In the case of real estate lending, I’m most excited about fin- tech’s ability to empower and democratize access to both technology and capital for small businesses/lenders. If we can provide world-class technology to any lender to make their business more productive, those lenders now have more time to find borrowers, underwrite loans, and service those borrowers. If that same platform can also connect those lenders to worldwide capital markets and investors to fund their loans, those lenders can now compete with incumbent institutions in terms of capital as well. We believe this creates a domino effect—by democratizing access to technology and capital for small lenders, those lenders can make more loans to quality borrowers, who in turn help improve communities and create asset value. This ability for fintech to provide infrastructure to reduce overhead and costs, and more efficiently distribute capital in a way that creates value throughout the entire chain is incredibly exciting.
OR: What emphasis do you place on technology?
BJ: Technology is essential to our business. Our efficiency and ease of use would not be possible otherwise, nor would the combination of speed and depth of underwriting we do. We’ve built a tremendous amount of technology into this business, and there is so much more we still want to do, which is what continues to motivate everyone here at PeerStreet.
OR: Where do you see technology in the next 12 months for PeerStreet?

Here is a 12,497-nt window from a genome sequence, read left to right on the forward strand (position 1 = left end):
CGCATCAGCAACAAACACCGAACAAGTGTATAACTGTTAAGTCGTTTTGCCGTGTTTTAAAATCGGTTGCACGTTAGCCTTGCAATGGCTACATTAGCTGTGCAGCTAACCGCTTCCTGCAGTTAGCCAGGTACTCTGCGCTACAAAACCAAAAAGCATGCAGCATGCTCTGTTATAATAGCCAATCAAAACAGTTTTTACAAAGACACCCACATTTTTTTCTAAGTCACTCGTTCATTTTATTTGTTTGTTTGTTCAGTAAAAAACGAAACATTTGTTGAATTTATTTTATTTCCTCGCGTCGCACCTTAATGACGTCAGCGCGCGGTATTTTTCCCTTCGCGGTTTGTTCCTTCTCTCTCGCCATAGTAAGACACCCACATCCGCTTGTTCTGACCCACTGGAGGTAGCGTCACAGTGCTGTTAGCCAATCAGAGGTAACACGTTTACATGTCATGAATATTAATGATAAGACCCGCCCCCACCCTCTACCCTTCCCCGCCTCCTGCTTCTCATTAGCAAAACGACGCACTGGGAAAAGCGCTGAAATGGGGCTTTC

BJ: We’re continuing to build out tools for lenders to help them work even faster, more accurately, and more efficiently.
OR: What tools are essential to PeerStreet? i.e. Slack, SalesForce, etc.
BJ: Internally, we use Slack, Salesforce, Amazon Web Services, G-Suite, Asana, Trello, and Chrome. But we’ve also built a lot of internal software for interacting with lenders, our customers, banks, and other partners, so it’s a combination of external and internal technology resources.
OR: What CRM software do you use and why do you use it?
BJ: We use Salesforce combined with our internally built software. Our head of retail operations has a deep background in Salesforce and is a powerhouse at using it. Salesforce can be extremely powerful with the right expertise.
OR: How could a lender or loan officer work with you?
BJ: Our mission as a business is to provide lenders with technology and capital to help them outperform the competition. We are creating more tools for lenders and loan officers to use in their day-to-day business, and if they need it, we can connect them to capital to lend.
OR: Where do you see the mortgage industry one, three, and five years from now?
BJ: I see it returning to a more local market. Today’s banks have removed the local aspect of mortgage lending and underwriting, often to the detriment of communities. I think private lending will continue to expand and, with technological innovation and easier access to capital, local lenders will be able to compete on increasingly more types of loans against the banks. Technology is empowering more local lending and it’s a trend we are invested in.
OR: Do you feel that PeerStreet is a disruptor?
BJ: In a way, though we like to think of ourselves not necessarily as disrupting the industry, but transforming it for the better for stakeholders in the system. There’s no doubt that certain elements of the system will be disrupted, but the positive transformation and value creation we intend to achieve is absolutely worth it.
OR: What do most people not know about you?
BJ: I do a hell of a Neil Diamond impersonation.
OR: What is one piece of advice you would give loan officers in general?
BJ: Quality over quantity.